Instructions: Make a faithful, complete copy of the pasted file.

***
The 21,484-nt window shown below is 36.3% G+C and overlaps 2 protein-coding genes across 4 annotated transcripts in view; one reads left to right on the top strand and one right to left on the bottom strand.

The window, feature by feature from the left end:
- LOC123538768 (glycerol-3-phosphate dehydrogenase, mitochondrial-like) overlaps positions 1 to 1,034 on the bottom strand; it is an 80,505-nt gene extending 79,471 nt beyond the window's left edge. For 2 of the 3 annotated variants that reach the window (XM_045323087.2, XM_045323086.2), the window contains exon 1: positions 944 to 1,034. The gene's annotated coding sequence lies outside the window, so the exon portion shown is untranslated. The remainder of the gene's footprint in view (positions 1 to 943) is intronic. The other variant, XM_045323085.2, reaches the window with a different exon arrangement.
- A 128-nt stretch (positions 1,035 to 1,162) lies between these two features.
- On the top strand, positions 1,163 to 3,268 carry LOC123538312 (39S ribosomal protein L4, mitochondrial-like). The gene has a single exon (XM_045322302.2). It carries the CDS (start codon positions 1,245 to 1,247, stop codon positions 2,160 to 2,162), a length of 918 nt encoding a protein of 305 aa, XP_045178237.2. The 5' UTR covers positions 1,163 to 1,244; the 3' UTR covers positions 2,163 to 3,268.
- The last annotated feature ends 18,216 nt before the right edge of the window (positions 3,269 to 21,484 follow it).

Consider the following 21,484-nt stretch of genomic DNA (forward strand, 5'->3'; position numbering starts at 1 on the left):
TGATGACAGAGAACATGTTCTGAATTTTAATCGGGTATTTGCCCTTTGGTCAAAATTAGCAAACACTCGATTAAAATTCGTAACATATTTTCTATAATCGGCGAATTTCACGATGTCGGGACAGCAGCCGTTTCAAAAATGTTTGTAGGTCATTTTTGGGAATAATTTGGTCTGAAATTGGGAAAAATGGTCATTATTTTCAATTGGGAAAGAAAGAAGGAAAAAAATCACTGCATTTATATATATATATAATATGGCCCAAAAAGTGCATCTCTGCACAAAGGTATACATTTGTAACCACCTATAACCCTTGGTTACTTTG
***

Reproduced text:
The 21,484-nt window shown below is 36.3% G+C and overlaps 2 protein-coding genes across 4 annotated transcripts in view; one reads left to right on the top strand and one right to left on the bottom strand.

The window, feature by feature from the left end:
- LOC123538768 (glycerol-3-phosphate dehydrogenase, mitochondrial-like) overlaps positions 1 to 1,034 on the bottom strand; it is an 80,505-nt gene extending 79,471 nt beyond the window's left edge. For 2 of the 3 annotated variants that reach the window (XM_045323087.2, XM_045323086.2), the window contains exon 1: positions 944 to 1,034. The gene's annotated coding sequence lies outside the window, so the exon portion shown is untranslated. The remainder of the gene's footprint in view (positions 1 to 943) is intronic. The other variant, XM_045323085.2, reaches the window with a different exon arrangement.
- A 128-nt stretch (positions 1,035 to 1,162) lies between these two features.
- On the top strand, positions 1,163 to 3,268 carry LOC123538312 (39S ribosomal protein L4, mitochondrial-like). The gene has a single exon (XM_045322302.2). It carries the CDS (start codon positions 1,245 to 1,247, stop codon positions 2,160 to 2,162), a length of 918 nt encoding a protein of 305 aa, XP_045178237.2. The 5' UTR covers positions 1,163 to 1,244; the 3' UTR covers positions 2,163 to 3,268.
- The last annotated feature ends 18,216 nt before the right edge of the window (positions 3,269 to 21,484 follow it).

Consider the following 21,484-nt stretch of genomic DNA (forward strand, 5'->3'; position numbering starts at 1 on the left):
TGATGACAGAGAACATGTTCTGAATTTTAATCGGGTATTTGCCCTTTGGTCAAAATTAGCAAACACTCGATTAAAATTCGTAACATATTTTCTATAATCGGCGAATTTCACGATGTCGGGACAGCAGCCGTTTCAAAAATGTTTGTAGGTCATTTTTGGGAATAATTTGGTCTGAAATTGGGAAAAATGGTCATTATTTTCAATTGGGAAAGAAAGAAGGAAAAAAATCACTGCATTTATATATATATATAATATGGCCCAAAAAGTGCATCTCTGCACAAAGGTATACATTTGTAACCACCTATAACCCTTGGTTACTTTG